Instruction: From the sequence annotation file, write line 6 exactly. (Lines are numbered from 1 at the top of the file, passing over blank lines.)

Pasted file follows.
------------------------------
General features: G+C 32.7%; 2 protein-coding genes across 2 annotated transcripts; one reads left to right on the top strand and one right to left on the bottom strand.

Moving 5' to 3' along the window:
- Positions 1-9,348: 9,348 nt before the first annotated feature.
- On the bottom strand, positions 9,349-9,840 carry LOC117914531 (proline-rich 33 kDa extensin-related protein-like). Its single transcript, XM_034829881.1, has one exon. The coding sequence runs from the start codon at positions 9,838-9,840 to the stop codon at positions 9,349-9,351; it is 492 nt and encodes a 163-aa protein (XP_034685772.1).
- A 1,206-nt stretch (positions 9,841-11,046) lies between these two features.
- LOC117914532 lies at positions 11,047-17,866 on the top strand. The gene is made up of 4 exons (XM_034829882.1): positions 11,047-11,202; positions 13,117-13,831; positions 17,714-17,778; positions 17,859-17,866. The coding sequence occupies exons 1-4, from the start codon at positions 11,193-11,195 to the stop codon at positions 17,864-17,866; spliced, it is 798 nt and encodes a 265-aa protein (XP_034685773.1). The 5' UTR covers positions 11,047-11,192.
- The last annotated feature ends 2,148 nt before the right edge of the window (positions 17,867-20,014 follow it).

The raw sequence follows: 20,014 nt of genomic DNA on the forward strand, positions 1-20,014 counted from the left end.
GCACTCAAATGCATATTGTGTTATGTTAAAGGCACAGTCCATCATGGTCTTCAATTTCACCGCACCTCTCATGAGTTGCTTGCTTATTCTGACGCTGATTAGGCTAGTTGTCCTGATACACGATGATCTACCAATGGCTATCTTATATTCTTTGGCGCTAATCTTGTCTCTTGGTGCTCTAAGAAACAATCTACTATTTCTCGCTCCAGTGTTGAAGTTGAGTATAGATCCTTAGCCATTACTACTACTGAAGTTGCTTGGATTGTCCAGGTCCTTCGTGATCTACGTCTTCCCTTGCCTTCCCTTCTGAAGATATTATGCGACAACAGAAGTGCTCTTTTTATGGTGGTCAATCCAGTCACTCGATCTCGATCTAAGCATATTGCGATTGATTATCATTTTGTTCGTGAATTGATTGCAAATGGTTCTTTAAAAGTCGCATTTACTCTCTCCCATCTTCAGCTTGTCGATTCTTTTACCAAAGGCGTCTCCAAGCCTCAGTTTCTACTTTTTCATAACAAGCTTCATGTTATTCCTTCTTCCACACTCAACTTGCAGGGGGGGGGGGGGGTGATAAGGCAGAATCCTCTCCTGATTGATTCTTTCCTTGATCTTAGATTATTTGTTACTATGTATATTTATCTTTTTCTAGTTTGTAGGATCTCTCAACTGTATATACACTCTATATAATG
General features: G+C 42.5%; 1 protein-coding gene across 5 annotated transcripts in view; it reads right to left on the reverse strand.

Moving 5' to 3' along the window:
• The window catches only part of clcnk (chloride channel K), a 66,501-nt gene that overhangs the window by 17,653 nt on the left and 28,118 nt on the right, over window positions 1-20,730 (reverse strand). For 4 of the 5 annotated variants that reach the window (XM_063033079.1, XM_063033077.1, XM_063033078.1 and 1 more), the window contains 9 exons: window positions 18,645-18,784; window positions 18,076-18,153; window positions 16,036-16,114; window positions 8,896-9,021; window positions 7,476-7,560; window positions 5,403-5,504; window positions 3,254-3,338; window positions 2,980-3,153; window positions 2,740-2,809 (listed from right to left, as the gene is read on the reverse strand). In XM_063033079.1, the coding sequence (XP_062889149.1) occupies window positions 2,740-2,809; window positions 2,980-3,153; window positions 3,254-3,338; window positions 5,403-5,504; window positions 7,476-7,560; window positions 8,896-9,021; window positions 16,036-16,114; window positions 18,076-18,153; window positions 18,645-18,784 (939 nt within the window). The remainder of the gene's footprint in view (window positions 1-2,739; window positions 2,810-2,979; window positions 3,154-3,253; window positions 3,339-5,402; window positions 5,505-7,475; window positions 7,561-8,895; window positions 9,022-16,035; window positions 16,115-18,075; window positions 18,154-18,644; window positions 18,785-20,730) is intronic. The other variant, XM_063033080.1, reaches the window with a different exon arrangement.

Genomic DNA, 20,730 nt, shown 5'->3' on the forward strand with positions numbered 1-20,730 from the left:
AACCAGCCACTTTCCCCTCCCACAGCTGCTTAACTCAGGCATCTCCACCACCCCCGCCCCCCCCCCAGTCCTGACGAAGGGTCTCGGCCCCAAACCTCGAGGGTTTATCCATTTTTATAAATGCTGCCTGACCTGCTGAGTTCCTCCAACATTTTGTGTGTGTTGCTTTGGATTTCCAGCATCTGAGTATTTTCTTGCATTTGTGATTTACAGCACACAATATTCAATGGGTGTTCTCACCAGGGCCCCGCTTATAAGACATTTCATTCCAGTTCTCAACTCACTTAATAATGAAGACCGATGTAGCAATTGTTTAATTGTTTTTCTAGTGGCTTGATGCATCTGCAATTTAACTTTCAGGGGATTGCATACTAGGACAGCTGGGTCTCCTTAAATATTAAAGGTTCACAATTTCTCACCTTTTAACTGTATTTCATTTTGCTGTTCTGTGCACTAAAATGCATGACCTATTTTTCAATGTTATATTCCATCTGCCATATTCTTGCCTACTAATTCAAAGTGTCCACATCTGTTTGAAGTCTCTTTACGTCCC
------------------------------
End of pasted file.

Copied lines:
- LOC117914532 lies at positions 11,047-17,866 on the top strand. The gene is made up of 4 exons (XM_034829882.1): positions 11,047-11,202; positions 13,117-13,831; positions 17,714-17,778; positions 17,859-17,866. The coding sequence occupies exons 1-4, from the start codon at positions 11,193-11,195 to the stop codon at positions 17,864-17,866; spliced, it is 798 nt and encodes a 265-aa protein (XP_034685773.1). The 5' UTR covers positions 11,047-11,192.